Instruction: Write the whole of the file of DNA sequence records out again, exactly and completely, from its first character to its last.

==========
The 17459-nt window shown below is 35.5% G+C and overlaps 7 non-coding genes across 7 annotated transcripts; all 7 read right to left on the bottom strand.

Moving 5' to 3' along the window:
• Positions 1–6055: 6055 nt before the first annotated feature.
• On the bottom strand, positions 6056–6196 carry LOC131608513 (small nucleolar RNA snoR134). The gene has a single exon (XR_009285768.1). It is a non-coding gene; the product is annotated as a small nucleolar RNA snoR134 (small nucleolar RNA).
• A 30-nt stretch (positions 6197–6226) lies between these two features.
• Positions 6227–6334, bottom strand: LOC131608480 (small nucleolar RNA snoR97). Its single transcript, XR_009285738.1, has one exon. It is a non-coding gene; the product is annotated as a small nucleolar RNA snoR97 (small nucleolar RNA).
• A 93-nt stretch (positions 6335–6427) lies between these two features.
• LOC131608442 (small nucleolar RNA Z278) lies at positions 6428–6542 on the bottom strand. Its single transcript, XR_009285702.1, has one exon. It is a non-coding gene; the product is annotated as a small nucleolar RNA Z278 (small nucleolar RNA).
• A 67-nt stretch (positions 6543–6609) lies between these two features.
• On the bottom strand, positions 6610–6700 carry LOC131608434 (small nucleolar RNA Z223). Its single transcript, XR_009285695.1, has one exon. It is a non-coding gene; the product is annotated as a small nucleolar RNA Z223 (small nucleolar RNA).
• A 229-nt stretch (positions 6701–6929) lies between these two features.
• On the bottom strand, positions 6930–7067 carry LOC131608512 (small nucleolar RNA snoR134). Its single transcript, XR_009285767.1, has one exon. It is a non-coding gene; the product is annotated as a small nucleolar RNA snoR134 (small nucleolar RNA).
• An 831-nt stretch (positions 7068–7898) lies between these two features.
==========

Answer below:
The 17459-nt window shown below is 35.5% G+C and overlaps 7 non-coding genes across 7 annotated transcripts; all 7 read right to left on the bottom strand.

Moving 5' to 3' along the window:
• Positions 1–6055: 6055 nt before the first annotated feature.
• On the bottom strand, positions 6056–6196 carry LOC131608513 (small nucleolar RNA snoR134). The gene has a single exon (XR_009285768.1). It is a non-coding gene; the product is annotated as a small nucleolar RNA snoR134 (small nucleolar RNA).
• A 30-nt stretch (positions 6197–6226) lies between these two features.
• Positions 6227–6334, bottom strand: LOC131608480 (small nucleolar RNA snoR97). Its single transcript, XR_009285738.1, has one exon. It is a non-coding gene; the product is annotated as a small nucleolar RNA snoR97 (small nucleolar RNA).
• A 93-nt stretch (positions 6335–6427) lies between these two features.
• LOC131608442 (small nucleolar RNA Z278) lies at positions 6428–6542 on the bottom strand. Its single transcript, XR_009285702.1, has one exon. It is a non-coding gene; the product is annotated as a small nucleolar RNA Z278 (small nucleolar RNA).
• A 67-nt stretch (positions 6543–6609) lies between these two features.
• On the bottom strand, positions 6610–6700 carry LOC131608434 (small nucleolar RNA Z223). Its single transcript, XR_009285695.1, has one exon. It is a non-coding gene; the product is annotated as a small nucleolar RNA Z223 (small nucleolar RNA).
• A 229-nt stretch (positions 6701–6929) lies between these two features.
• On the bottom strand, positions 6930–7067 carry LOC131608512 (small nucleolar RNA snoR134). Its single transcript, XR_009285767.1, has one exon. It is a non-coding gene; the product is annotated as a small nucleolar RNA snoR134 (small nucleolar RNA).
• An 831-nt stretch (positions 7068–7898) lies between these two features.